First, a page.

Daniel A. Ninivaggi, the new boss at what is now Icahn Automotive Group LLC — operator of the 1,000-plus auto-parts stores, repair garages, and tire warehouses acquired by billionaire investor Carl Icahn in the last couple of years — says he's looking for new offices in the Philadelphia area to replace the group's current home in the old Pep Boys headquarters on West Allegheny Avenue.
"I'm looking to expand. We're going to add people in Philly. I like Philly a lot, and Pep Boys has to be headquartered in the Philadelphia area; that's where the core team of Pep Boys retail and service people are," Ninivaggi, a New York native who most recently ran Icahn's Federal-Mogul Motorparts auto-parts manufacturing group in suburban Detroit, told me.
Ninivaggi, a former corporate lawyer who previously headed Icahn Enterprises, Icahn's publicly traded holding company, was tapped by him this spring to replace Brent Windom, past chief of Icahn's smaller, Georgia-based Auto Plus store chain. Windom had been named CEO in charge of both Pep Boys and Auto Plus just 15 months ago.
"I haven't not worked a day since I took the job" earlier this spring, said Ninivaggi. "With Icahn, you go as fast as humanly possible." He says he's been spending half his time in Philadelphia, rallying a workforce now numbering "well over 300," many of whom have served a series of management teams and reorganizations since the 1990s.
In recent years, he said, Pep Boys had emphasized accessories over auto parts. But with Icahn's focus on parts production — Federal-Mogul calls itself "the largest aftermarket parts manufacturer in North America" — plus the combination with Auto Plus' regional warehouse network, the stores are boosting parts inventories, emphasizing faster availability, and seeking to supply local mechanics' shops and chains as well as do-it-yourselfers.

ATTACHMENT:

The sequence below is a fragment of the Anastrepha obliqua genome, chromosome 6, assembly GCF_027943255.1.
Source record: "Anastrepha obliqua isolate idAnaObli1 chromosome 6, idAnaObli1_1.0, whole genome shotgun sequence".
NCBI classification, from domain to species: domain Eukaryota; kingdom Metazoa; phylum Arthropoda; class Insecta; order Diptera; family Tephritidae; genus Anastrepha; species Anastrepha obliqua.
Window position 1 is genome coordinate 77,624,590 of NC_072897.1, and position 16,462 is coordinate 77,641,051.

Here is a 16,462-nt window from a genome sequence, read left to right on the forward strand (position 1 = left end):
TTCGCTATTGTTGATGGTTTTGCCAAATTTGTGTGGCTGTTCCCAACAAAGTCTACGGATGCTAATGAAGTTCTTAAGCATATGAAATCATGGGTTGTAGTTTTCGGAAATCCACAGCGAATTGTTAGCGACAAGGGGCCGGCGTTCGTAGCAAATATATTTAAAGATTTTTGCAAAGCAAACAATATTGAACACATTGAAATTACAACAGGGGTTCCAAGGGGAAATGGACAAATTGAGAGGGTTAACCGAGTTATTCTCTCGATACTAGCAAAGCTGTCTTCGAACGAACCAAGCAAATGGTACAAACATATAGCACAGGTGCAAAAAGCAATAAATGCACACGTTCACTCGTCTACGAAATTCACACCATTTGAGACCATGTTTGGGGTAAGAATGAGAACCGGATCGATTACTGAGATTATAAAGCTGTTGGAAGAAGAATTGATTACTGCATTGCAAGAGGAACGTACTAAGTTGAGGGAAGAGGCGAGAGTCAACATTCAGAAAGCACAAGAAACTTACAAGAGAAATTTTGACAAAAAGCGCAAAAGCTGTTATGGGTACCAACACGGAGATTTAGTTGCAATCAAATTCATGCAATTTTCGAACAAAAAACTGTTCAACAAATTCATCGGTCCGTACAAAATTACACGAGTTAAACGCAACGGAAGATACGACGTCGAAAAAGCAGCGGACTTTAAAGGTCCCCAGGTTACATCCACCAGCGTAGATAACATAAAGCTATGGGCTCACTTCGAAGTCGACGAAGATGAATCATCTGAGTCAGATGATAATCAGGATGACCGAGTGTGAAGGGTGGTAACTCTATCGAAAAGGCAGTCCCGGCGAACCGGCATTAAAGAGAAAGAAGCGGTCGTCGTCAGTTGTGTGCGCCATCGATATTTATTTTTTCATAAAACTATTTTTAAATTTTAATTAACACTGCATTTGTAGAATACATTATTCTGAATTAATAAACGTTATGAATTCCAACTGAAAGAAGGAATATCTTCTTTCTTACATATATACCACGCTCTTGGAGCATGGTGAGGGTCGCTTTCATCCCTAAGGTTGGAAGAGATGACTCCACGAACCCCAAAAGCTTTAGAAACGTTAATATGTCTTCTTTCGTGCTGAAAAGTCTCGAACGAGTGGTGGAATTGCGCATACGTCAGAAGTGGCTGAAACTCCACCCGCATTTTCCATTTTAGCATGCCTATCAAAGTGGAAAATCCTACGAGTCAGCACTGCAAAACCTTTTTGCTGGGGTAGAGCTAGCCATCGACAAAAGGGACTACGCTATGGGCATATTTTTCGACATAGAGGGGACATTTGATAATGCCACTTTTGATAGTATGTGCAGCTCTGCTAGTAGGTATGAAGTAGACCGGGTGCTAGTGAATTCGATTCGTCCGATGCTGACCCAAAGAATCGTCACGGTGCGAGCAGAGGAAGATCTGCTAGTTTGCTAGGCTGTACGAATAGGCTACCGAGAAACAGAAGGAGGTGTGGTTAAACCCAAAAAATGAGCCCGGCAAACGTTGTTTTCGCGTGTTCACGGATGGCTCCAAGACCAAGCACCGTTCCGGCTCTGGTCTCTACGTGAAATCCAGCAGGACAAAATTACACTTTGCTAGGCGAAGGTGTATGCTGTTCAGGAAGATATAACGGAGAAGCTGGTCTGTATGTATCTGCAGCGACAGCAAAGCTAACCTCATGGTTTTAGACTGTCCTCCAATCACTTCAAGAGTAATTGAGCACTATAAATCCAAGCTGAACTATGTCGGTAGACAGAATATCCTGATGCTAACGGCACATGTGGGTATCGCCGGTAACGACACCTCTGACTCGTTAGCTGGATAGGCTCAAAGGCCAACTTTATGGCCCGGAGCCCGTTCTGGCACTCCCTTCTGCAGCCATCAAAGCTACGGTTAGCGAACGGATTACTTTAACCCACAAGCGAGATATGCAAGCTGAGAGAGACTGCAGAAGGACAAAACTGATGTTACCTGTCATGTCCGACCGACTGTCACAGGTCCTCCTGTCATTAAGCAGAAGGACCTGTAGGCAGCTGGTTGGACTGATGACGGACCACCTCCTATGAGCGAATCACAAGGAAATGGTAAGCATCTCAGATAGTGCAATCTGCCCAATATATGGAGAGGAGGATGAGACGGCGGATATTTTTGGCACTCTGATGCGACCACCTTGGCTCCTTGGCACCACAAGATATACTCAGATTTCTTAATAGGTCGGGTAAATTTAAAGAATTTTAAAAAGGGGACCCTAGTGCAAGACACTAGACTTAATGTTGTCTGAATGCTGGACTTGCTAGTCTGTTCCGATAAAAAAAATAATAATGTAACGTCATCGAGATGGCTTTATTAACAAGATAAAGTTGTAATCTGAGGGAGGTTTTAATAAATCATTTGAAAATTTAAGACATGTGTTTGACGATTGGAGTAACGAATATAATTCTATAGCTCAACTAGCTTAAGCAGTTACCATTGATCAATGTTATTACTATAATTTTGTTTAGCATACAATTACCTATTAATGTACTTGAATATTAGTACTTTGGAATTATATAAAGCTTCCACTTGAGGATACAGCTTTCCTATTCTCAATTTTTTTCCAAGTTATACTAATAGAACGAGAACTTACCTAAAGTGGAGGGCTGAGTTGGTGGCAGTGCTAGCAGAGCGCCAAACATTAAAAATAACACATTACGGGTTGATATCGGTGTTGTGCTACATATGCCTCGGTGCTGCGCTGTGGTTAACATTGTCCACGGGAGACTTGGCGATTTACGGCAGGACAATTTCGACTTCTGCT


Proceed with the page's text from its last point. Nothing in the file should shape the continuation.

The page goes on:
He said the company also is seeking to improve customer service and reduce employee turnover, in part by sending more staff to the "Garage Gurus" training centers developed by Federal-Mogul. Besides standardizing and improving skills, the centers offer workers a career ladder, from the service bays, toward garage and store management and franchise ownership. "Last year, we trained 2,500," Ninivaggi told me.
There are a dozen Garage Guru centers — the nearest are in Baltimore and the Bronx — "and we're going to put one in Philadelphia, now that we are here," he said. As a nation, "we have underinvested in vocational schools and skilled trades, and now we have shortages of skilled labor," along with a lot of underemployed young people who could benefit from career focus.
"It's good business for us to build this platform," Ninivaggi said. "And the country needs it."
Windom, Ninivaggi's predecessor, was one of several Auto Plus executives Icahn promoted in early 2016, as most of Pep Boys' top executives were given bonuses and told to go away. That followed Icahn's $1 billion purchase of Pep Boys and its 800 stores, after he outbid the rival Firestone chain.
Windom is returning to Uni-Select, the Canadian company that sold Auto Plus to Icahn in 2015. The highest-ranking Pep Boys executive who initially survived the Icahn purge, service chief John Holt, has also left. The new service boss is Bill Ihnken, whose company, Just Brakes, was acquired by Pep Boys in January. Just Brakes had 27 stores, mostly in the Atlanta and Dallas areas.
Ninivaggi got to know Icahn while handling bankruptcy and restructuring cases for the corporate law firm Winston & Strawn in the 2000s. Icahn hired Ninivaggi to run Icahn Enterprises in 2010. Since 2014, Ninivaggi had served as co-CEO of Federal-Mogul.
Icahn Enterprises didn't announce Ninivaggi's move, Windom's and Holt's departures, or the new name for the stores group, but it quoted Ninivaggi in his new position in announcing two recent deals:
• On Friday, Icahn Automotive said it had agreed to buy Precision Auto Care Inc. and its 250 owned or franchised Precision Tune stores, which are concentrated in Georgia and the Carolinas. Precision Tune boss Robert Falconi will stay in charge of the chain, Ninivaggi said in a statement.